Regulatory relief

CFPB finalizes overhaul of mortgage underwriting rules


The consumer bureau's revamp of criteria for "qualified mortgages," a special regulatory class of loans free from liability, emphasizes pricing instead of a borrower's debt-to-income ratio.


House passes AML reforms with veto-proof majority


A defense spending package includes a measure requiring new businesses to report their beneficial owners directly to the Financial Crimes Enforcement Network, shifting the burden away from banks.


In Georgia Senate runoffs, banks go all in for Republicans


Banking trade organizations are usually cautious about making endorsements. But with Democrats winning the White House and control of Congress on the line in the two races, some groups are pouring in cash for the GOP candidates.


OCC announces 3% cut to assessments in 2021


The reduction marks the third time in three years the agency has cut annual fees for national banks.


Small banks welcome PPP relief but fear it may not be enough


Community banks that were pushed past key asset limits by the Paycheck Protection Program say they will be unable to shrink their balance sheets back to normal size by the 2022 deadline, especially if there is a new round of rescue aid.


Regulators grant relief to banks pushed past key asset limits by PPP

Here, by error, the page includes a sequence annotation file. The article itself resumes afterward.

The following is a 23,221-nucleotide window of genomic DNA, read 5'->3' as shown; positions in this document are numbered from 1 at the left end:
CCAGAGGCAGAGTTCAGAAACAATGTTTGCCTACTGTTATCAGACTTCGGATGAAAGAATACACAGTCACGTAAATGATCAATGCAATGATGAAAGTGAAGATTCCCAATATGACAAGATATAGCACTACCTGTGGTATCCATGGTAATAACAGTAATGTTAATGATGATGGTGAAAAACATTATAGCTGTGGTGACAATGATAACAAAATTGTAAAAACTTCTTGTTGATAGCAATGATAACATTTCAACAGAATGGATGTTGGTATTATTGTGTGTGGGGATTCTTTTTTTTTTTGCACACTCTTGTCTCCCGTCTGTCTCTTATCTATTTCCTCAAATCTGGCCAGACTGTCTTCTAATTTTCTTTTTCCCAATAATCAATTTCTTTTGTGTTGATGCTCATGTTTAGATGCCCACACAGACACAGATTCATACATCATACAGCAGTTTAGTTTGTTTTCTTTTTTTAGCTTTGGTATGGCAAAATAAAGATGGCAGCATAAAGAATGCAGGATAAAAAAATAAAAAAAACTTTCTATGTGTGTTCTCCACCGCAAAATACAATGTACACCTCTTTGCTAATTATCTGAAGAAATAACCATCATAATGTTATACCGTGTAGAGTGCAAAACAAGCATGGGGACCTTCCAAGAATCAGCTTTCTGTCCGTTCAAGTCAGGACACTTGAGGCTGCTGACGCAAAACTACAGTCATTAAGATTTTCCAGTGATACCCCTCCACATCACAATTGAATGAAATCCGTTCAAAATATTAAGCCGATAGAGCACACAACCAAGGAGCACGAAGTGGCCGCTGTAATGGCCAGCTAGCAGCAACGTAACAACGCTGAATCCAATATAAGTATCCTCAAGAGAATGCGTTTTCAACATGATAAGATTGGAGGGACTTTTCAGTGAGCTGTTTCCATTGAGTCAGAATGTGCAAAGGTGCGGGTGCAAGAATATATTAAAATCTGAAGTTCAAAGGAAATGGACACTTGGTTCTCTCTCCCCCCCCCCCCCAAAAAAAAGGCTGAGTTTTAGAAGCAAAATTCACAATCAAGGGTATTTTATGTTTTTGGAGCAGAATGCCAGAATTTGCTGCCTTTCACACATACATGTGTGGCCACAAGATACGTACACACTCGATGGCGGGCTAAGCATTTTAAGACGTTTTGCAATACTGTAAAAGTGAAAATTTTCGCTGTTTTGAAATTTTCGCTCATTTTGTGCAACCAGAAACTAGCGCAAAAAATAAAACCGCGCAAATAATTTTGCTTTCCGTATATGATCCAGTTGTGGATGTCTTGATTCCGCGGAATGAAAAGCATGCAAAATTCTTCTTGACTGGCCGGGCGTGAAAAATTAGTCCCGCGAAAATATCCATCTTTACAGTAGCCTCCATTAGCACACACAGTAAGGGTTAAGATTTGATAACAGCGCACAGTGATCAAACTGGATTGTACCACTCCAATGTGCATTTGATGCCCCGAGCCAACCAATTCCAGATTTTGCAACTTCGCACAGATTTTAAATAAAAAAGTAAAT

Participation in the Paycheck Protection Program and other emergency lending during the pandemic has swelled many small banks’ balance sheets. Federal regulators are giving them a temporary pass on supervisory requirements tied to their size.


Congress about to relieve banks of a key AML burden


Banks are responsible for reporting their business customers' beneficial owners, but a bill that would shift that anti-money-laundering duty to businesses themselves has been added to a must-pass defense spending package.


OCC finalizes measure to eliminate ‘unnecessary’ licensing rules


Among the core changes in the regulation, more national banks will be able to use the agency's expedited review process to approve certain corporate transactions.


Partisan gridlock appears intact. Why that's good for banks.


A final Senate breakdown still depends on the outcome in a few key races, but with Republicans closer to keeping power, Democrats' proposals to cap interest rates, create a postal banking system and establish a public credit reporting agency are likely dead on arrival.


What delayed election outcome means for banks


If days go by without a clear result, the uncertainty could lead to market volatility, put off talks for a stimulus plan and complicate bankers' planning for a potentially new regulatory environment.